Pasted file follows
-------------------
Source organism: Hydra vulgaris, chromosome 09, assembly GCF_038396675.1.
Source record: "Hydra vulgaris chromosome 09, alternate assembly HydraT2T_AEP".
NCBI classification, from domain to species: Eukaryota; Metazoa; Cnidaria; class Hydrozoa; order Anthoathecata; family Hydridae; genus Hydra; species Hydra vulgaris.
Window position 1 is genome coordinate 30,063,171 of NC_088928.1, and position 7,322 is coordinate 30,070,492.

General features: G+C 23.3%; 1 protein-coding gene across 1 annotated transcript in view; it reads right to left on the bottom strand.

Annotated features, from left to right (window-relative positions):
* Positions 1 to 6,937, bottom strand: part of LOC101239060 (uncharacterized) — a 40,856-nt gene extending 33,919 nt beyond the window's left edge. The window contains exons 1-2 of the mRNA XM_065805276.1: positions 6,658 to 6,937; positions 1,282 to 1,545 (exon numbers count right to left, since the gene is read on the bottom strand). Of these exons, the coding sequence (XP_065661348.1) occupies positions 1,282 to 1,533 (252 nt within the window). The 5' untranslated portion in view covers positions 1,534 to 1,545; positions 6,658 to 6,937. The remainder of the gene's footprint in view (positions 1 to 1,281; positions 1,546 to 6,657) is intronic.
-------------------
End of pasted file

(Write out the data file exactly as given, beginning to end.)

Source organism: Hydra vulgaris, chromosome 09, assembly GCF_038396675.1.
Source record: "Hydra vulgaris chromosome 09, alternate assembly HydraT2T_AEP".
NCBI classification, from domain to species: Eukaryota; Metazoa; Cnidaria; class Hydrozoa; order Anthoathecata; family Hydridae; genus Hydra; species Hydra vulgaris.
Window position 1 is genome coordinate 30,063,171 of NC_088928.1, and position 7,322 is coordinate 30,070,492.

General features: G+C 23.3%; 1 protein-coding gene across 1 annotated transcript in view; it reads right to left on the bottom strand.

Annotated features, from left to right (window-relative positions):
* Positions 1 to 6,937, bottom strand: part of LOC101239060 (uncharacterized) — a 40,856-nt gene extending 33,919 nt beyond the window's left edge. The window contains exons 1-2 of the mRNA XM_065805276.1: positions 6,658 to 6,937; positions 1,282 to 1,545 (exon numbers count right to left, since the gene is read on the bottom strand). Of these exons, the coding sequence (XP_065661348.1) occupies positions 1,282 to 1,533 (252 nt within the window). The 5' untranslated portion in view covers positions 1,534 to 1,545; positions 6,658 to 6,937. The remainder of the gene's footprint in view (positions 1 to 1,281; positions 1,546 to 6,657) is intronic.